An image of protestors standing outside of Islington Town Hall holding up red cards

Protestors fight to save Islington community football pitches

Around 50 Islington residents gathered outside the Town Hall to protest against the demolition of Finsbury Leisure Centre, in a bid to save community football pitches.

The peaceful protest, which took place on 22 June, saw frustrated residents including children from local football team City of London, address councillors during a committee meeting to discuss additional funding.

Islington Council proposed plans to replace Finsbury Leisure Centre, to provide a new leisure centre, 100 new council homes, a new health centre, four new pitches which includes a rooftop football ground.

Bunhill resident Lisa Smith said: “Today they are increasing the budget because they are spending money they don’t even have. We just want improvements and not overdevelopments.

“We need the open space, the kids won’t be able to access the new pitches and people without the money will not be able to access it. It’s a ridiculous vanity project.”

Protestors held up red card signs with the message ‘Show Islington Council the Red Card, Save London’s Open Space For All, No to Overdevelopment, #savestlukesarea #savebunhill’.

The council’s proposal involves replacing the existing four on-site pitches on Norman Street, South Islington, with new houses.

As part of the plan, replacement pitches will be constructed on the rooftop of the new centre.

Currently, the Finsbury Leisure Centre outdoor space is used for numerous sporting activities and events that are popular among the community.

However, residents argue that the location of the proposed rooftop pitches may cause disturbances for neighbours when children occupy the space.

Moreover, the proposed new space is reportedly much smaller, may cost members more money to use and comes with restrictive rules as to not cause nuisance for neighbours.

This will also mean the open space available to local children will need to close with immediate effect for a number of years, causing disturbances for activities already taking place.

Councillor Diarmaid Ward, deputy leader and executive member for finance, planning and performance said: “This is all about meeting the needs of our borough. 100 council homes will change the lives of 100 families.”

He shared that there are 14,000 households on the housing register who are in desperate need of social housing, including street homeless individuals and describes the new leisure centre as bigger and better.

The council’s proposal however, was not widely welcome amongst the community, as protestors expressed concerns about the excessive scale of overdevelopment in an already densely populated area.

According to the Office of National Statistics (ONS) Islington is the second most densely populated borough in London with around 200,000 residents.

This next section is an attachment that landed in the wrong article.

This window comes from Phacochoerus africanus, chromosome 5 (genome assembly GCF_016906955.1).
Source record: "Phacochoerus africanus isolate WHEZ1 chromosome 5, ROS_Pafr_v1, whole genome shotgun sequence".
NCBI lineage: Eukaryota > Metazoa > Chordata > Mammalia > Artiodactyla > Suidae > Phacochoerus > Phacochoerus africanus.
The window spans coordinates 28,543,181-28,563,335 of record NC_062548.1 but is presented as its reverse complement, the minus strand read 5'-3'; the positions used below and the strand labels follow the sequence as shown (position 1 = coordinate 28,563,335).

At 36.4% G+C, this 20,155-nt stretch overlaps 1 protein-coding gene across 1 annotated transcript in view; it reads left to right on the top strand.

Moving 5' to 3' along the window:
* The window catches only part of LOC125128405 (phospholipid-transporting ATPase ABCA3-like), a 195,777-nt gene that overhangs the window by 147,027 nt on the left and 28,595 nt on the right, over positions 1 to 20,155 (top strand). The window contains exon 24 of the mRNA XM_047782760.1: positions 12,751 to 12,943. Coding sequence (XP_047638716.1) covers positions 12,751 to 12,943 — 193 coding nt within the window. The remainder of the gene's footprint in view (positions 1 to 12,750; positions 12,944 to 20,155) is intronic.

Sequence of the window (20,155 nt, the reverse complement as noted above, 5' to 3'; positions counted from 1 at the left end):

Protestors argued that constructing new homes on the current site of the sports pitches will jeopardise community access to play, cast existing social housing into shadow, and contribute to fuel poverty.

One protestor, who has been living in the area for more than 11 years, said: “My son has been a part of the club for three years, it’s not fair for the children, he is very sad about this.

“There is not a lot for them to do because we live in a block of flats, they enjoy going to the football pitch.”

A representative from Finsbury Leisure Centre community group said: “A terrible detour is being taken in the Finsbury leisure redevelopment. The council is failing in its obligations to the children and schools.

“This will satisfy the needs for profits, but it’s a terrible deal for the residents of Islington. The council is giving away far too much of our communities legacy and will be lost forever with this project.”

Ward disagreed, arguing that there are many residents who welcomed the redevelopments.

He said: “I want to build 100% council homes on every single development in Islington, if I could, I would.

“But we can’t do that because this rotten Tory government stops us from actively building council homes.”

The protestors argue that open space and play is vital for the kids’ wellbeing and demanded a community led development.

City of London FC, run by coach Eamon Gately, 42 and two others, provides more than 150 children an affordable space for them to train.

Gately and two others took over the Finsbury pitch just after Covid when it was feared to close for good.

They revived the club by reducing the fees as well as providing free transport to tournaments to allow more children to attend.

Gately said: “This is a vital space for the children, there is nothing like this in the area.”

The club currently runs five sessions a week including community training every Saturday at Kings Square for children aged six and over and has 11 teams taking part in tournaments across London.

Smith expressed her concerns over the councillors making the decisions to increase the budget for the project without listening to the community.

She said: “We don’t have a councillor that listens, we don’t live in a democracy, it breaks my heart. They are not listening to the people they represent. They already have their minds made up.

“We want them to maintain much needed open space for mental health, allow the pitches to be accessible for all incomes and it won’t be if its up on a roof. It allows a mix of community and they are killing it.”

Ward said he is working with organisers Gately in the interim period to ensure children do not get affected by the redevelopment and will use pitches on council land across the borough.

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